In recent years, there has been a lot of buzz about inflation rates since it has remained high, hovering around 9–10 percent, which is unfavourable for a developing country like India. But why is Inflation given so much prominence, and what does it mean in reference to the Indian economy and how does it affect you?
Inflation is defined as an increase in the overall price of goods and services in a country. Inflation diminishes money’s buying power; the rupee loses value as the same sum of money buys fewer goods/services over time. You need more money to buy the same number of goods/services owing to Inflation.
In India, the Wholesale Price Index, or WPI, tracks the wholesale prices of a basket of items and is used to track inflation trends. This index analyses wholesale pricing rather than retail prices. The RBI primarily monitors WPI in order to make interest rate decisions.
Some inflation is acceptable, as long as it stays under 2%, and some even indicate that the economy is doing well.
Utility stock prices: Because utility stocks are often very constant in terms of share prices and dividends, a long-term sell-off might result in an increase in Inflation.
When the price of raw materials rises, be cautious. An increase in raw material prices might be a leading indicator of Inflation.
Metals: You’ve surely heard that gold and silver are frequently used as inflation hedges. Although gold prices rise when the dollar falls, a spike in gold prices might signal Inflation.
Salaries: Wage push inflation occurs when wages rise, and companies are forced to raise prices to cover the increased wages.
Inflation has a significant influence on society, and as a consequence, you as a consumer and investor are affected. When Inflation rises, your money’s buying power decreases. As a result, the Rs 100 in your bank account will not be able to buy as much this year as it did the year before. To put it another way, you wind up paying more to maintain the same level of lifestyle.
If you’re investing for the near term with an interest-paying savings account, rising Inflation shouldn’t be a concern as long as your interest rate is higher than the rate of inflation. However, if you hold money in a current account that pays little or no interest, higher inflation rates will diminish the power of your investments.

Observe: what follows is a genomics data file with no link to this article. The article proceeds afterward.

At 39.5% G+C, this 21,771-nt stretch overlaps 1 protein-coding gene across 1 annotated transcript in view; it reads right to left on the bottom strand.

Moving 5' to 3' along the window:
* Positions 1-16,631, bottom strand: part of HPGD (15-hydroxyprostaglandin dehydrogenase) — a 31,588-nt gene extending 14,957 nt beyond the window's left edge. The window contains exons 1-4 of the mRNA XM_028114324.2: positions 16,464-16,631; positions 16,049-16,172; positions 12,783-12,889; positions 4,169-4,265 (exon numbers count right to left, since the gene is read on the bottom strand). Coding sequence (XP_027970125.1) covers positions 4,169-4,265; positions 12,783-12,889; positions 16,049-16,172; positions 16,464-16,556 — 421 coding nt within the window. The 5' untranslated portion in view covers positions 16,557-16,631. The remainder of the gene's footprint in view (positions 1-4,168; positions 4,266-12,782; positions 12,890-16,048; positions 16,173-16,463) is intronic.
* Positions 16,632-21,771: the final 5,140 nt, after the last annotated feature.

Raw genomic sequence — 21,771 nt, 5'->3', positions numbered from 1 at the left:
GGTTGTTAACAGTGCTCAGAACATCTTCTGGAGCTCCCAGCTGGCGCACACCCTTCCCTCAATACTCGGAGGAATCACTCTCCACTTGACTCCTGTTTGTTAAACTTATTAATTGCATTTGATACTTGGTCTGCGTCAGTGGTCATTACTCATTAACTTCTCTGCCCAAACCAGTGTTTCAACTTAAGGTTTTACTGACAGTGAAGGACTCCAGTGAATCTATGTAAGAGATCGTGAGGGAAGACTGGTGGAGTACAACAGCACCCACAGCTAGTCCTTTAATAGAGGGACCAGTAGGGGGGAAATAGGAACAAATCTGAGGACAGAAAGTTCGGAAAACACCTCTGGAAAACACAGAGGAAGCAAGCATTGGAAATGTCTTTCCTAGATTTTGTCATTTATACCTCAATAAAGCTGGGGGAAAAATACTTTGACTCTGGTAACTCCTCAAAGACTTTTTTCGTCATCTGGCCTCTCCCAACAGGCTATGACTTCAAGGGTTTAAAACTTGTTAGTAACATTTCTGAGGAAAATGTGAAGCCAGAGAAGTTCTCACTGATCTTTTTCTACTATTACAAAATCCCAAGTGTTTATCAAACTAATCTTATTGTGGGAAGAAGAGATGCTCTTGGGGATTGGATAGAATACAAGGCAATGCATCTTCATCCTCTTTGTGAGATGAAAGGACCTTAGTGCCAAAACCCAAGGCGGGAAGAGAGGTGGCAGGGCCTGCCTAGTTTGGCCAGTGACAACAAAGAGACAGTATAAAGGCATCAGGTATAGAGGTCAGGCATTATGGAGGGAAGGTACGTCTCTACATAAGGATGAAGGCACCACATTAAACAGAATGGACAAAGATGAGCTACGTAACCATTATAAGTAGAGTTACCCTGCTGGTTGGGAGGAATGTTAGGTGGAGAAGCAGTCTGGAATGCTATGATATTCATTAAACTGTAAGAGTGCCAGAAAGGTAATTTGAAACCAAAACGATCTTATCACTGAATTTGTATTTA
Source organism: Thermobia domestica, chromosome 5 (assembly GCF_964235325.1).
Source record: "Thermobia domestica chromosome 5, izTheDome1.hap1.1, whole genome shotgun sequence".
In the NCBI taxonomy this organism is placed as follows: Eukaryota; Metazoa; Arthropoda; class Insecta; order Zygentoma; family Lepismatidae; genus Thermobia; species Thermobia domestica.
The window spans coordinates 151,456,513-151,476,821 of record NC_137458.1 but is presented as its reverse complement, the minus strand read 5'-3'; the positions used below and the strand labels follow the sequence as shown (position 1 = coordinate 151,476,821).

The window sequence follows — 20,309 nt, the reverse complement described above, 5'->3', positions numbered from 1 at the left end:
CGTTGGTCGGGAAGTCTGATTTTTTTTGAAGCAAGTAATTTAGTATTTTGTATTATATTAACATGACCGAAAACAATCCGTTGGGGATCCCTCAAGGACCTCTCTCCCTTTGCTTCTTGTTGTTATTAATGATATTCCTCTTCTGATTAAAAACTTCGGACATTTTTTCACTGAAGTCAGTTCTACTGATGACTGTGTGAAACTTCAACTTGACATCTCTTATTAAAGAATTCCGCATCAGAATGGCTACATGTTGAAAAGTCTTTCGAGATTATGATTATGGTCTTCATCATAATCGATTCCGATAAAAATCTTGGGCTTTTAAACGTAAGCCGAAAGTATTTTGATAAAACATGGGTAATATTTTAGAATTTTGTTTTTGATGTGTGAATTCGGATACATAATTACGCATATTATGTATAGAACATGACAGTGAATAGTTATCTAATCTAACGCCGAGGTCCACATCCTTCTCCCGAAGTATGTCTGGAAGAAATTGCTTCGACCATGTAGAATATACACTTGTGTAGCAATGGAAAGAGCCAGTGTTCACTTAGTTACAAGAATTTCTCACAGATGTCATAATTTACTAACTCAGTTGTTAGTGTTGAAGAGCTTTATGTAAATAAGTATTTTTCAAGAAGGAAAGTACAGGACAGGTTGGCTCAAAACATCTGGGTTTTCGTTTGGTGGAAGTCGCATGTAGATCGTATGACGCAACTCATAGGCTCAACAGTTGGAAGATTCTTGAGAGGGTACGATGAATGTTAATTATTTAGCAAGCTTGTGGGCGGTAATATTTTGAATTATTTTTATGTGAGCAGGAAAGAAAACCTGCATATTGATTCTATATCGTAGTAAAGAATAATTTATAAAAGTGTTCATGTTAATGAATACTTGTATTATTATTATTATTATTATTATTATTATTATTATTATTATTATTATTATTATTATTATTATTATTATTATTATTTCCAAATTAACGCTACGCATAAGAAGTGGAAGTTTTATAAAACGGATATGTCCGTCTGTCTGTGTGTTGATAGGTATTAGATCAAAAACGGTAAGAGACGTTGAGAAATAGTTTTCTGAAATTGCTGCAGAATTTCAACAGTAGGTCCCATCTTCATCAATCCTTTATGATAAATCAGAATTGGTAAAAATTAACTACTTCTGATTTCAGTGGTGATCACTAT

Inflation and interest rates have an inverse connection, with one tending to lower as another rises. The Reserve Bank of India is responsible for determining the national interest rate, commonly known as the ‘base rate,’ in India. The government has set an inflation goal for the Reserve Bank of India. When banks calculate the interest rates they charge their customers; they consider the base rate.
Since they can earn excellent interest on their savings accounts, consumers will often spend a little less and more if the base rate is raised. As demand for goods and services declines, the inflation rate will diminish over time.
When interest rates are low, on the other hand, the economy grows because individuals are more likely to spend their money rather than save it. As a result, inflation is expected to rise.
Inflation isn’t good for your savings account. Recall that when Inflation rises, your money’s buying power decreases. So, if you’re accumulating for the long run and your income is in a checking account – or, even worse, underneath your bed — Inflation is slowly eating at that too.
To increase your cash savings, the rate of interest you get must be higher than the rate of inflation. You’re losing a lot of money if it isn’t. It’s better to utilise the rate of interest instead of the nominal interest rate when evaluating your interest earnings to the rate of Inflation.
The introductory interest rate of your account is the nominal interest rate, such as when a bank offers a savings account with 4.5 percent interest.
The real interest rate is the interest you receive after Inflation is taken into account – in other words, how much you’ve outperformed Inflation.
Subtract the inflation rate from the nominal interest to find the real interest you’re earning. So, if you make 4.5 percent interest on your savings and the inflation rate is 6.0 percent, the real interest you’ve earned is -1.5 percent. Cash, on the other hand, might be a fantastic location to keep your short-term savings and rainy-day.
While investing is a terrific way to save for the long run, Inflation can still affect your money. It all boils down to the many asset types you possess and how they react to Inflation.
Because of the extensive consequences of high Inflation, each emerging market economy must keep Inflation under strict control. Of course, you and I have little influence over Inflation, but we can add equity flavouring to our portfolios and stick to asset allocation to maintain our investments above Inflation.